The ChimesWhat would life be like if we communicated with music instead of words? That’s the situation in the dystopian future of The Chimes. People have lost most of their ability to remember in words, so they must rely on objects to prompt their memories, and an intricate musical language to communicate. Simon, a young man, fetches up in London with only a vague idea why he came and what he’s supposed to do there. Things start happening to him, and before long he starts making things happen himself. Eventually he becomes part of a revolutionary struggle.

I loved the first half of the book, as we are shown (not told) the mechanics of this strange new world. The language the characters use ingeniously blends musical terms with normal English. I love the term for musical heresy: “blasphony”. The second half is more plot-driven, so everything gets a bit more concrete. I found out later that his book is considered to be a YA (young adult) novel. I think this just means that there’s only moderate violence, sex and swearing, and a teenaged protagonist. It also means that things are tied up nicely at the end. Luckily it’s not too neat for an old adult like me.

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The Forrests — Emily Perkins

The ForrestsThis novel is Dorothy Forrest’s life story, and her complicated family life too. After reading it I felt that I knew her quite well…

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By Grand Central Station I Sat Down and Wept — Elizabeth Smart

By Grand Central StationThis is an amazing prose poem spanning the author’s love affair with an older married man. The language is raw and rich and really takes you to another place, and usually not a happy one — when she isn’t miserable, she’s obsessively ecstatic. But wow, what a ride:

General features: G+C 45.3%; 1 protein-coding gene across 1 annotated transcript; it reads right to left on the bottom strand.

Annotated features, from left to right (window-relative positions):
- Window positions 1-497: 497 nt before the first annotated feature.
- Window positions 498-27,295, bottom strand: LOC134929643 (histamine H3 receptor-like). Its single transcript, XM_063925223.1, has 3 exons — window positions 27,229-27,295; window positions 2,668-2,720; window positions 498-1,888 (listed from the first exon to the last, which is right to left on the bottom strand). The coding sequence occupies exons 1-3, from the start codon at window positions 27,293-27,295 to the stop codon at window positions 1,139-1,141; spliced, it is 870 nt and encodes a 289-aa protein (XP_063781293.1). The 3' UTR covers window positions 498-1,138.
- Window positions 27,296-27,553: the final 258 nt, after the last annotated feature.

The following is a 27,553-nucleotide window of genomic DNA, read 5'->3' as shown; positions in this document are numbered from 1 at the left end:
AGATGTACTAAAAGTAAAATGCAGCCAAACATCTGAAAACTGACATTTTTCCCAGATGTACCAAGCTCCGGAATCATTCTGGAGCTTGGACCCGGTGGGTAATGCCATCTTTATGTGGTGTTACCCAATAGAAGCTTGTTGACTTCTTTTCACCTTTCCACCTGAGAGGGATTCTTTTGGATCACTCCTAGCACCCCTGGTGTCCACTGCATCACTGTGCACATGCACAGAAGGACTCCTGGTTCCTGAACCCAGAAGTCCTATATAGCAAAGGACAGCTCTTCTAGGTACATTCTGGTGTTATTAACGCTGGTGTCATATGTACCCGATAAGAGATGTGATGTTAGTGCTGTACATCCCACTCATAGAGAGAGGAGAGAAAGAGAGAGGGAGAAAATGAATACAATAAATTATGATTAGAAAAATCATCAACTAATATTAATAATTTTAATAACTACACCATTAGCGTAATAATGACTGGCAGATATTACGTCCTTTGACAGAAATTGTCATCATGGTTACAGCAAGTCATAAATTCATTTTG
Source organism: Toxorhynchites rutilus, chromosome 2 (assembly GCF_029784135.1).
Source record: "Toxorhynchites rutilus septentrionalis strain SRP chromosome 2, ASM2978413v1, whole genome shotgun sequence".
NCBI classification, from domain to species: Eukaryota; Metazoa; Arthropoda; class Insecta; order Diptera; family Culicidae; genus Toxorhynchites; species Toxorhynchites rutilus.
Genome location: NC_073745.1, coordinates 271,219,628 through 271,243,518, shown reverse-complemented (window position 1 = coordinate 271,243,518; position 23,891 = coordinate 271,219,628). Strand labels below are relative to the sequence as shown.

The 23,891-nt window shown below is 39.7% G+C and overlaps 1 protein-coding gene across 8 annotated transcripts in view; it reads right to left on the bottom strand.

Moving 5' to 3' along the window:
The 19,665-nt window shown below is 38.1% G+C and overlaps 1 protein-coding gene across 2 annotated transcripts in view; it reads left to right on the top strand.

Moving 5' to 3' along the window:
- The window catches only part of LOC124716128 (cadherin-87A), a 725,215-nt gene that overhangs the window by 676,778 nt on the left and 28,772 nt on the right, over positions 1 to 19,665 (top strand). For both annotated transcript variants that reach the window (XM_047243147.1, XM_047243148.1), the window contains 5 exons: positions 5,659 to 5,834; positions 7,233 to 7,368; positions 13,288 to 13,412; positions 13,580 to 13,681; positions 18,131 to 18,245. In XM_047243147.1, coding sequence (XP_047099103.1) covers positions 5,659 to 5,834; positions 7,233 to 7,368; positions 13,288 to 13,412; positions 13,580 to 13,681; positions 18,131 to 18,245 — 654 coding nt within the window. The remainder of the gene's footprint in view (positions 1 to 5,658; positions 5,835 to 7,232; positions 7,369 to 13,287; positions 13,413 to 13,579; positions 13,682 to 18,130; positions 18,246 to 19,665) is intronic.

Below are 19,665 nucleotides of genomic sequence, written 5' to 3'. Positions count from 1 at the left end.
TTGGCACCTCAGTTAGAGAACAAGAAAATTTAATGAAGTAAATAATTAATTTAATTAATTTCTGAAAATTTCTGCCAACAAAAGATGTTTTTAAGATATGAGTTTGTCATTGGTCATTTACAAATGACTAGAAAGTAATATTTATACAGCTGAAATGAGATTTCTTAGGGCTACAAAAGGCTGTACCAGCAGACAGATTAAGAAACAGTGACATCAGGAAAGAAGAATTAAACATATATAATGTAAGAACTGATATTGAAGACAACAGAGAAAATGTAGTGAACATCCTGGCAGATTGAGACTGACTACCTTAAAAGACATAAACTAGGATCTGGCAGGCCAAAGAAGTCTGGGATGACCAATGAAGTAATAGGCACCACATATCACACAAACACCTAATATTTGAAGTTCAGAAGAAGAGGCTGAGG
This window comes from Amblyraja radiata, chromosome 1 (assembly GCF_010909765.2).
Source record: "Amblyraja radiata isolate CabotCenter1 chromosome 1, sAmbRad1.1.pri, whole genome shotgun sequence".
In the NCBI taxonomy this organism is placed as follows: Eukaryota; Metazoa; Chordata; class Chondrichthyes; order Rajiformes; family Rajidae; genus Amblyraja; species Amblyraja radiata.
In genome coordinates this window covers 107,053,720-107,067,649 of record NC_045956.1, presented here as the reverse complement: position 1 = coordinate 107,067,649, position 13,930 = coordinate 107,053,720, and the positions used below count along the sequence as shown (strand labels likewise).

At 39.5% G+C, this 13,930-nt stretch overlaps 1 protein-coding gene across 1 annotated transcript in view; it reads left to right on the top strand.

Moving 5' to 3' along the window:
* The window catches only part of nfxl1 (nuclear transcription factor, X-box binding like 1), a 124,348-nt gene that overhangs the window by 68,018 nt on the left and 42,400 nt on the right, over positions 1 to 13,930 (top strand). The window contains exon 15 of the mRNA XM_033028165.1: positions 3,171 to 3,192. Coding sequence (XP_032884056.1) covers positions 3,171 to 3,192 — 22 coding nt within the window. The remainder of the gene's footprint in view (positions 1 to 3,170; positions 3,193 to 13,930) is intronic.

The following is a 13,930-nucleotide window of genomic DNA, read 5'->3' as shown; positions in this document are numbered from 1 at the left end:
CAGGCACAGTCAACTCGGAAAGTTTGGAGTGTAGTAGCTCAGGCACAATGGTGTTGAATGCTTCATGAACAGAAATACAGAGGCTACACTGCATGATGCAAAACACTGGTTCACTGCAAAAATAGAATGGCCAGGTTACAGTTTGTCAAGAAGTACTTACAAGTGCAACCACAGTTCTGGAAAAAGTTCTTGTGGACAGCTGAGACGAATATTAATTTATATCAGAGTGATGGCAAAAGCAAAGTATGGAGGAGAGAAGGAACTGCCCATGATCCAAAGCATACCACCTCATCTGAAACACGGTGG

Under the redwood tree my grave was laid, and I beguiled my true love to lie down. The stream of our kiss put a waterway around the world, where love like a refugee sailed in the last ship. My hair made a shroud, and kept the coyotes at bay while we wrote our cyphers with anatomy. The winds boomed triumph, our spines seemed overburdened, and our bones groaned like old trees, but a smile like a cobweb was fastened across the mouth of the cave of fate.

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On Looking — Alexandra Horowitz

On Looking

To find new things, take the path you took yesterday.
— John Burroughs

It’s amazing what you can see if you actually look at things you’ve seen a hundred times before. Alexandra Horowitz, like most of us, has wandered city sidewalks many times, but usually without really paying attention to her surroundings. So for this book she went on a series of local walks with various experts, including a town planner, an audio engineer, a blind person, a toddler, and a dog. Each chapter describes the result as she looks at her familiar environment through a different lens.

This reminds me of walking with my own kids when they were very young: a five-minute stroll could easily take an hour. The world is such an interesting place if you actually stop and look. This book will inspire you to do just that.

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Religion for Atheists — Alain de Botton

Religion for AtheistsMost religions make metaphysical claims that are hard to believe, if they make any sense at all. But even if you don’t believe that the world rests on an elephant standing on turtles, or that omnipotent beings scrutinise our every move, religious traditions have a lot of ideas worth keeping. Religions place great importance on things like community and ritual, acknowledging our needs and our foibles too. This is what de Botton points out in this book.

I have long thought that some sort of secular church might be a good idea: a place to go to every week with a bunch of other people, hear a sermon, chat, and just be part of a varied community. There are such places — pubs, sports events — but they’re not as inclusive as a church would be. Religion for Atheists has a few proposals along these lines. Like his book The News, these suggestions would reorganise society in a way that he thinks would improve our lives. I agree.

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Soon — Charlotte Grimshaw

SoonTwo very interesting characters inhabit this story: Roza, the Prime Minister’s wife, a creative maverick who still manages to fit in with his circle; and her precocious young son Johnny, who is clever and manipulative and a bit of a nightmare. Throughout the novel, Roza tells Johnny a story featuring a large cast of characters including a nasty dwarf called Soon, and surreal happenings, all based on the other people in the novel. It’s like a terrifyingly twisted Enid Blyton romp, and it’s fun drawing parallels between Roza’s story and the novel.